Knowing how best is this technology can be used and scaling it up with the right parameters, it is predicted to make a breakthrough in the world of regenerating natural resources using solar energy without solar PV cells. More details about this new technology is available at UC Berkeley News.

Source: Elektor

Spectrum Next, A New of ZX Spectrum

In 1982, the UK’s best selling computer, ZX Spectrum, was released by Sinclair as 8-bit personal home computer highlighting the machine’s color display. And today, a group of makers are introducing the Spectrum Next, an updated and enhanced version of ZX Spectrum.

The Spectrum Next is fully compatible with the original one. It enhanced to provide a wealth of advanced features such as better graphics, SD card storage, and manufacturing quality control. It also comes with a new software to make use of the new hardware, including new graphics modes and faster processor speeds.

As it is implemented with FPGA technology, it can be upgraded and enhanced using special memory chips and a clever design, while remaining compatible with the original hardware. It has a Z80 within, clocked to a blazing-fast 7Mhz, and an optional 1Ghz co-processor.

Technical Specifications:

  • Processor: Z80 3.5Mhz and 7Mhz modes
  • Memory: 512Kb RAM (expandable to 1.5Mb internally and 2.5Mb externally)
  • Video: Hardware sprites, 256 colours mode, Timex 8×1 mode etc.
  • Video Output: RGB, VGA, HDMI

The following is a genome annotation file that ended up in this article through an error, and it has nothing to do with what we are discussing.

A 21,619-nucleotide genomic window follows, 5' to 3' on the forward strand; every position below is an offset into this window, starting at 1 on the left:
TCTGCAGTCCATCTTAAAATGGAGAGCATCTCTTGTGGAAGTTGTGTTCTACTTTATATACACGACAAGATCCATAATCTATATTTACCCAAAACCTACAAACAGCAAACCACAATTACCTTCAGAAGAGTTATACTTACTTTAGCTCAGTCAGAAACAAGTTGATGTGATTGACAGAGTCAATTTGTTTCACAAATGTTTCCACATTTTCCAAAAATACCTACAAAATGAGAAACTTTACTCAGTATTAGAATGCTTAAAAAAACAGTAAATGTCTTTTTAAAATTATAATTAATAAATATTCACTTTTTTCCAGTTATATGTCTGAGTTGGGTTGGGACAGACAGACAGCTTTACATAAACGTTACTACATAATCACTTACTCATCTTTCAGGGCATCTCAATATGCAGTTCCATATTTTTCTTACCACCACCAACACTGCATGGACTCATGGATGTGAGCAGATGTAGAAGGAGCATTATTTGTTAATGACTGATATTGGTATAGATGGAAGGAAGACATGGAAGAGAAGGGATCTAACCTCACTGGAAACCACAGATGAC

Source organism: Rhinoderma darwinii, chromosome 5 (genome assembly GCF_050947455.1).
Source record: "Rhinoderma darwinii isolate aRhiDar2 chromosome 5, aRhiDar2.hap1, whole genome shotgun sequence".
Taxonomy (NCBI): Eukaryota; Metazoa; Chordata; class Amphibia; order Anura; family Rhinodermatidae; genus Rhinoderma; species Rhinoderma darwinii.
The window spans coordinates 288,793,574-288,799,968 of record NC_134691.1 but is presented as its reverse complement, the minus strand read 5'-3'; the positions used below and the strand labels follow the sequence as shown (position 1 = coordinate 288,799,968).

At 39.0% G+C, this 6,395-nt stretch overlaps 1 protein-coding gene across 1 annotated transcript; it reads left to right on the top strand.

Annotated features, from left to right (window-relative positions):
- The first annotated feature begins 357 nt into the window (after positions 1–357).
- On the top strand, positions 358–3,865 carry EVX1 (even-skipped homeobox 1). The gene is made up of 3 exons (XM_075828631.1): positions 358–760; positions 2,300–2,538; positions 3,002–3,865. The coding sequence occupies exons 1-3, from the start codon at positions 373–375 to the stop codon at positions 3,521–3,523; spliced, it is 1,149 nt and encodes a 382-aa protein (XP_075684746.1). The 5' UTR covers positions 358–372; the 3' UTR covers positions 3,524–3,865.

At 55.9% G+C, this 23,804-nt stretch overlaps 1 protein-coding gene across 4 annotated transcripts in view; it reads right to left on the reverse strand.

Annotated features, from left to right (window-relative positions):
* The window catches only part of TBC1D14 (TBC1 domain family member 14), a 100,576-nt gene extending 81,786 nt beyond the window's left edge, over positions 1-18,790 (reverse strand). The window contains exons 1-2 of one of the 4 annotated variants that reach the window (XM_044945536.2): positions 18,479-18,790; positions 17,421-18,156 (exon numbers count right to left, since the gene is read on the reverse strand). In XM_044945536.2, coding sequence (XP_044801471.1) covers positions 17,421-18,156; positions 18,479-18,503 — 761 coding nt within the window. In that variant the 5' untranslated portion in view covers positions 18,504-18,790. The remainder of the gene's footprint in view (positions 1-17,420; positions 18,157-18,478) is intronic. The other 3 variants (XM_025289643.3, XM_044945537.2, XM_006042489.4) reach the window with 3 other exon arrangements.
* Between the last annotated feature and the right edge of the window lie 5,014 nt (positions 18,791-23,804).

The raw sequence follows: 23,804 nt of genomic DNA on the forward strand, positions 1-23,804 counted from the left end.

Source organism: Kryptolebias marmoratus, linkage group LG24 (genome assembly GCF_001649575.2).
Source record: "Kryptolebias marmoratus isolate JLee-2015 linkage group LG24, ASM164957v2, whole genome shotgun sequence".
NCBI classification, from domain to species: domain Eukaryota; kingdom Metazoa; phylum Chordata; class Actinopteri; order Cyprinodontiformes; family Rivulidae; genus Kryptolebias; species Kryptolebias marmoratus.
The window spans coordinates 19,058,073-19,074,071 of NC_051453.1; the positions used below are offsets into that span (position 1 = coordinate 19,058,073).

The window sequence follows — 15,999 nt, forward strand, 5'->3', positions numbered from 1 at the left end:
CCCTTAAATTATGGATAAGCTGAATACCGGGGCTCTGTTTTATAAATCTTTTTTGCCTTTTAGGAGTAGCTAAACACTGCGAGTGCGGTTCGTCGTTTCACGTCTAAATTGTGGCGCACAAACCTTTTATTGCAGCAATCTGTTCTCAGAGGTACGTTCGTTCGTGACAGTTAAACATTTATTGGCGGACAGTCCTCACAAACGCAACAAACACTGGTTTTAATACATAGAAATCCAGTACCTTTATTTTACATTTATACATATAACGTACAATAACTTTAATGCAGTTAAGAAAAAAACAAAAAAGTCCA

• Storage: SD Card slot, with DivMMC-compatible protocol
  • Audio: 3x AY-3-8912 audio chips with stereo output + FM sound
  • Joystick: DB9 compatible with Cursor, Kempston and Interface 2 protocols (selectable)
  • PS/2 port: Mouse with Kempston mode emulation and an external keyboard
  • Special: Multiface functionality for memory access, savegames, cheats etc.
  • Tape support: Mic and Ear ports for tape loading and saving
  • Expansion: Original external bus expansion port and accelerator expansion port
  • Accelerator board (optional): GPU / 1Ghz CPU / 512Mb RAM
  • Network (optional): Wi Fi module
  • Extras: Real Time Clock (optional), internal speaker (optional)

Spectrum Next has three graphical modes; “Radastan”, “Layer 2” and Sprites. Radastan is a 128 x 96 with 16 colours per pixel from an enhanced palette. “Layer2” is a Next exclusive mode that supports a “layer screen”, a 256 x 192 with 256 colours per pixel. Sprites are exclusive to the Next too and can be used over the other modes. A “sprite” is a 16×16 image with 256 colours per pixel that can be drawn anywhere on screen, including the border area. Sprites can also be moved incredibly fast over the screen, because the job is done by hardware, not software.

ZX Spectrum Next in action

Next is a “esxDOS ready” that uses the system designed by Miguel Guerreiro, and it’s one of the most powerful OS available at this time, including support for the .TRD format widely used in Russia and required for some of the most advanced programs currently available for the Spectrum.